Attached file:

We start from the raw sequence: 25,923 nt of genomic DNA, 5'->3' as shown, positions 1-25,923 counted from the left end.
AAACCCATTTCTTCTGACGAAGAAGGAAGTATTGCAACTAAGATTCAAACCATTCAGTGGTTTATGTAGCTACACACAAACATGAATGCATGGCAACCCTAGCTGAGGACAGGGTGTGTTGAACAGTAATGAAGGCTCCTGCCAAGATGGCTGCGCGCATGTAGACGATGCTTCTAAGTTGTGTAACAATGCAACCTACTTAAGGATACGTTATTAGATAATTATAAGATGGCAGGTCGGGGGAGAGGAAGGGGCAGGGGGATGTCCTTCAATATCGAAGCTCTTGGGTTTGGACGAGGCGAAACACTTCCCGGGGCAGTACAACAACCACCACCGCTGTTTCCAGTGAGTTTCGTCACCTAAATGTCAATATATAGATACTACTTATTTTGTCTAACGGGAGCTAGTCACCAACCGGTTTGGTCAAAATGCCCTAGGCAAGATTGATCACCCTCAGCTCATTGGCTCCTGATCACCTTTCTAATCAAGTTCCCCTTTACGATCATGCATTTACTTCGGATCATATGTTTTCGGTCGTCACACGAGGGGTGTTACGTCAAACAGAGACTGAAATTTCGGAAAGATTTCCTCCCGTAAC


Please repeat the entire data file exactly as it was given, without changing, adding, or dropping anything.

We start from the raw sequence: 25,923 nt of genomic DNA, 5'->3' as shown, positions 1-25,923 counted from the left end.
AAACCCATTTCTTCTGACGAAGAAGGAAGTATTGCAACTAAGATTCAAACCATTCAGTGGTTTATGTAGCTACACACAAACATGAATGCATGGCAACCCTAGCTGAGGACAGGGTGTGTTGAACAGTAATGAAGGCTCCTGCCAAGATGGCTGCGCGCATGTAGACGATGCTTCTAAGTTGTGTAACAATGCAACCTACTTAAGGATACGTTATTAGATAATTATAAGATGGCAGGTCGGGGGAGAGGAAGGGGCAGGGGGATGTCCTTCAATATCGAAGCTCTTGGGTTTGGACGAGGCGAAACACTTCCCGGGGCAGTACAACAACCACCACCGCTGTTTCCAGTGAGTTTCGTCACCTAAATGTCAATATATAGATACTACTTATTTTGTCTAACGGGAGCTAGTCACCAACCGGTTTGGTCAAAATGCCCTAGGCAAGATTGATCACCCTCAGCTCATTGGCTCCTGATCACCTTTCTAATCAAGTTCCCCTTTACGATCATGCATTTACTTCGGATCATATGTTTTCGGTCGTCACACGAGGGGTGTTACGTCAAACAGAGACTGAAATTTCGGAAAGATTTCCTCCCGTAAC